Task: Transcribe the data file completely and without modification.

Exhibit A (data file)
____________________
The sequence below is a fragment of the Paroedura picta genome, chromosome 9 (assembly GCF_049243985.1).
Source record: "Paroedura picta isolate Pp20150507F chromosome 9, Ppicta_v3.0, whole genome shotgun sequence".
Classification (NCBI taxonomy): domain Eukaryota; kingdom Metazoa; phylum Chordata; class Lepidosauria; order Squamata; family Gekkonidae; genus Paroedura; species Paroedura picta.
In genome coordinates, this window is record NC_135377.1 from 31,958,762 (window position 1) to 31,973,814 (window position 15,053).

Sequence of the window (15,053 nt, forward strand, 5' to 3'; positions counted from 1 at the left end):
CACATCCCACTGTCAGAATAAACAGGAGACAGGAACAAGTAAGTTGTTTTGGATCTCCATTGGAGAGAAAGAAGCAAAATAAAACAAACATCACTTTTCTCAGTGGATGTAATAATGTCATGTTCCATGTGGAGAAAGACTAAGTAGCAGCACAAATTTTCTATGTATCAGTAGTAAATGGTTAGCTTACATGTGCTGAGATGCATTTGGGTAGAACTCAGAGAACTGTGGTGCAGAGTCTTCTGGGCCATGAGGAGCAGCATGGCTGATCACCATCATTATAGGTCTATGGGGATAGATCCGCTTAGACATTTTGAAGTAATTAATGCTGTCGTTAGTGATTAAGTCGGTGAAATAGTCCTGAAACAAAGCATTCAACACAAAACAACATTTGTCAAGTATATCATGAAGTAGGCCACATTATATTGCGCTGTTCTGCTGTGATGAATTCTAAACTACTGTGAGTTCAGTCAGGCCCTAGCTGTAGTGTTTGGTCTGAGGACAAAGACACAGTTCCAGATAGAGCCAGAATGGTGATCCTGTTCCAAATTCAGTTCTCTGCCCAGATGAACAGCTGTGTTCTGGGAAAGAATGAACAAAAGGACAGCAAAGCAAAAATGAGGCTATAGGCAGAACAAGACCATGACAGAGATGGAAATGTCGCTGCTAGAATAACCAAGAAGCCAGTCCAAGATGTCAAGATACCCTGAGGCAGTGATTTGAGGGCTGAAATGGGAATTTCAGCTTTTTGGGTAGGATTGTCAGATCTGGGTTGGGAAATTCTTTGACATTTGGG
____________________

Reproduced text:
The sequence below is a fragment of the Paroedura picta genome, chromosome 9 (assembly GCF_049243985.1).
Source record: "Paroedura picta isolate Pp20150507F chromosome 9, Ppicta_v3.0, whole genome shotgun sequence".
Classification (NCBI taxonomy): domain Eukaryota; kingdom Metazoa; phylum Chordata; class Lepidosauria; order Squamata; family Gekkonidae; genus Paroedura; species Paroedura picta.
In genome coordinates, this window is record NC_135377.1 from 31,958,762 (window position 1) to 31,973,814 (window position 15,053).

Sequence of the window (15,053 nt, forward strand, 5' to 3'; positions counted from 1 at the left end):
CACATCCCACTGTCAGAATAAACAGGAGACAGGAACAAGTAAGTTGTTTTGGATCTCCATTGGAGAGAAAGAAGCAAAATAAAACAAACATCACTTTTCTCAGTGGATGTAATAATGTCATGTTCCATGTGGAGAAAGACTAAGTAGCAGCACAAATTTTCTATGTATCAGTAGTAAATGGTTAGCTTACATGTGCTGAGATGCATTTGGGTAGAACTCAGAGAACTGTGGTGCAGAGTCTTCTGGGCCATGAGGAGCAGCATGGCTGATCACCATCATTATAGGTCTATGGGGATAGATCCGCTTAGACATTTTGAAGTAATTAATGCTGTCGTTAGTGATTAAGTCGGTGAAATAGTCCTGAAACAAAGCATTCAACACAAAACAACATTTGTCAAGTATATCATGAAGTAGGCCACATTATATTGCGCTGTTCTGCTGTGATGAATTCTAAACTACTGTGAGTTCAGTCAGGCCCTAGCTGTAGTGTTTGGTCTGAGGACAAAGACACAGTTCCAGATAGAGCCAGAATGGTGATCCTGTTCCAAATTCAGTTCTCTGCCCAGATGAACAGCTGTGTTCTGGGAAAGAATGAACAAAAGGACAGCAAAGCAAAAATGAGGCTATAGGCAGAACAAGACCATGACAGAGATGGAAATGTCGCTGCTAGAATAACCAAGAAGCCAGTCCAAGATGTCAAGATACCCTGAGGCAGTGATTTGAGGGCTGAAATGGGAATTTCAGCTTTTTGGGTAGGATTGTCAGATCTGGGTTGGGAAATTCTTTGACATTTGGG